Chinese tech titans are charging full steam ahead in the artificial intelligence (AI) arms race, unveiling ambitious plans and generative models intended to challenge Western giants.

Tencent, the Shenzhen-based gaming and social media behemoth, revealed this week that it will launch its own proprietary foundation model later this year, claiming it will rank among the best in China. Tencent has been testing the AI, named Hunyuan, across gaming, advertising, cloud computing, and financial technology.

According to Tencent executives on an earnings call Wednesday, the company has made significant progress developing the model to power generative AI and other applications. However, Tencent has been perceived as lagging behind some domestic peers since it has said little publicly about its efforts until now.

"The training is actually on track and making very good progress. We have started internal testing in our different businesses, including games, ads cloud, fintech for them to start testing the model and start working on the integration," said Tencent President Martin Lau during the company’s latest earning call.


“It’s among the top leading foundation models produced in China,” said Martin Lau on the earnings call.

China vs US: The AI cold war is a thing

Tencent’s proclamation comes on the heels of e-commerce juggernaut Alibaba unleashing two open-sourced AI models, Qwen-7B and Qwen-7B-Chat, in an overt maneuver to compete with Meta’s recently open-sourced Llama 2 and OpenAI’s ChatGPT 3.5.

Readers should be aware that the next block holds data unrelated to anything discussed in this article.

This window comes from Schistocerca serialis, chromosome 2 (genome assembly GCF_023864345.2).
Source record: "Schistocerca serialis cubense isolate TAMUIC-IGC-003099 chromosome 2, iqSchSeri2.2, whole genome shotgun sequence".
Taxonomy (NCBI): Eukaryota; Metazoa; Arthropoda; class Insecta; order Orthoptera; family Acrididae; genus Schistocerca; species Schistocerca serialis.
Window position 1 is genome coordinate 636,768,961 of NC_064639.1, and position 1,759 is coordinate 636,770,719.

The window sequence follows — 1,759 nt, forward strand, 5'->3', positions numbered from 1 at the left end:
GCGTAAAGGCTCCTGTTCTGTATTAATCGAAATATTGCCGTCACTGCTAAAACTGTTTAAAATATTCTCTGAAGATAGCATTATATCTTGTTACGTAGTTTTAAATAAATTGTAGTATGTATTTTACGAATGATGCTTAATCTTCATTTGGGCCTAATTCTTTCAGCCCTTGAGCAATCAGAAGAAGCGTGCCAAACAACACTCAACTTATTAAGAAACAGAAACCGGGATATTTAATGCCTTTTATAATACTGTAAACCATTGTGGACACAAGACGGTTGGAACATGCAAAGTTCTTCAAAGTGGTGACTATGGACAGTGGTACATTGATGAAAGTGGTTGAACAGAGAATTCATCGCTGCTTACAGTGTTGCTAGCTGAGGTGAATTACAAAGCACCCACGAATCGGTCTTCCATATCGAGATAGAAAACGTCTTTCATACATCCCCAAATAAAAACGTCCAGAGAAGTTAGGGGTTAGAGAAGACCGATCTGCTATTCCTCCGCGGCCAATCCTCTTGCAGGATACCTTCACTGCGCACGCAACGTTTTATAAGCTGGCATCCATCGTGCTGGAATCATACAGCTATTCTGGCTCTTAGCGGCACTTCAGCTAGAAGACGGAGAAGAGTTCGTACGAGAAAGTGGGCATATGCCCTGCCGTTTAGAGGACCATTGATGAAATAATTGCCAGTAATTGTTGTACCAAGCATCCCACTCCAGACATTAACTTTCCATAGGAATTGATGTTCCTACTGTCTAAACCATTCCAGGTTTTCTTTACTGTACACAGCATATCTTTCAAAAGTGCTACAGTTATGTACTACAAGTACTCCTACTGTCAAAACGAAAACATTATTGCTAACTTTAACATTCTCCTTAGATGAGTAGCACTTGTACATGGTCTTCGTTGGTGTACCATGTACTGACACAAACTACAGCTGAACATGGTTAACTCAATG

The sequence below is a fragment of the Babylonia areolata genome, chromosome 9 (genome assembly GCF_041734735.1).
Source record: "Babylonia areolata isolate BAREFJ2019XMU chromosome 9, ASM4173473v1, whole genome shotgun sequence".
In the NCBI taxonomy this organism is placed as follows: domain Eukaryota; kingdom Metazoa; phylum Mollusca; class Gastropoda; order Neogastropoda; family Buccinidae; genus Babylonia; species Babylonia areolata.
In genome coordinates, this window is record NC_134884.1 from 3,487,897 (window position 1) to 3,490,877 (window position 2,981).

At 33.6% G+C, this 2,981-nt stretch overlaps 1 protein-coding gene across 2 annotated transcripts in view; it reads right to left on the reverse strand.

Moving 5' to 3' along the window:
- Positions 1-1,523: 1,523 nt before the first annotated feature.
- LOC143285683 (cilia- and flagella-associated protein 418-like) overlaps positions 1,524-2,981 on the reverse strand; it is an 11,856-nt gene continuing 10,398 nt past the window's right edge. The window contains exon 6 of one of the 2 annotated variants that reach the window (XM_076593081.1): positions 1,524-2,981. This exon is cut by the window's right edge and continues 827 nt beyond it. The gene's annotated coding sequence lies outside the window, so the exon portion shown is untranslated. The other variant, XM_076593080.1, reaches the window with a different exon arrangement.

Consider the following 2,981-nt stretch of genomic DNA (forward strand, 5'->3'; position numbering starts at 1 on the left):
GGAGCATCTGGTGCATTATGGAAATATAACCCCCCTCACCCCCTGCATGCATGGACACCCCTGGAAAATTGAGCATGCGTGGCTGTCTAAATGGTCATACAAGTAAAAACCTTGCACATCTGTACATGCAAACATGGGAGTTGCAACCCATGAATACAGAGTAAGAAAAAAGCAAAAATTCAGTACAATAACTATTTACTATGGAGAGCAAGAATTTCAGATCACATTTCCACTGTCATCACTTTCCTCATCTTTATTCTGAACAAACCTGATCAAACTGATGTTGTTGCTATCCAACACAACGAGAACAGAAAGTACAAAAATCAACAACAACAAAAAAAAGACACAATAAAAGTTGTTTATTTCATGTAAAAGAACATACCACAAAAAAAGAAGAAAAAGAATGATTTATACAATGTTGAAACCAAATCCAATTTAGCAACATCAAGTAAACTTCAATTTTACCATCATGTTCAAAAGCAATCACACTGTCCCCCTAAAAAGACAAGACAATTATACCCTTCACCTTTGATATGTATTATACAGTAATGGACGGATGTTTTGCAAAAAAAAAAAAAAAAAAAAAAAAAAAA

Alibaba Cloud, the company’s cloud computing division, said its models will be freely available to developers and researchers worldwide. However, companies with over 100 million active users will need a license. This echoes Llama 2’s licensing requirement for entities with over 700 million users.

The dueling models showcase China’s intensifying bid to surpass the US in AI prowess. Beijing has been urging homegrown companies to swiftly cultivate advanced “controllable” models that can go head-to-head with Western counterparts like Google, OpenAI, and Meta.


Other heavyweights like Tencent and Huawei have similarly pumped resources into proprietary generative AI. Tencent executives stated the company is exploring applications across gaming, advertising, cloud services, and financial technology.

China’s focus aligns with estimates that AI could inject over $15 trillion into the global economy annually by 2030, according to a recent report from global services firm PricewaterhouseCoopers. Tencent itself believes AI will be a “growth multiplier.” This might explain the new AI fever a-la gold rush, with Chinese firms reportedly snapping up over $5 billion in GPUs from Nvidia this year to power AI innovation.

Nonetheless, the playing field is still tilted toward the U.S. for now. Even Alibaba’s showcase models don’t match up to Meta’s Llama 2 and its formidable 70 billion parameters. Tencent has not yet disclosed specifics about its Hunyuan model.

The tussle between Beijing and Washington has inevitably seeped into AI as well. After news of the multi-billion GPU purchases, the Biden administration imposed restrictions on exporting certain advanced AI chips to China. But with Chinese tech champions like Tencent and Alibaba demonstrating their intent, expect the race to heat up.

When it comes to superior AI, neither side looks ready to blink first.

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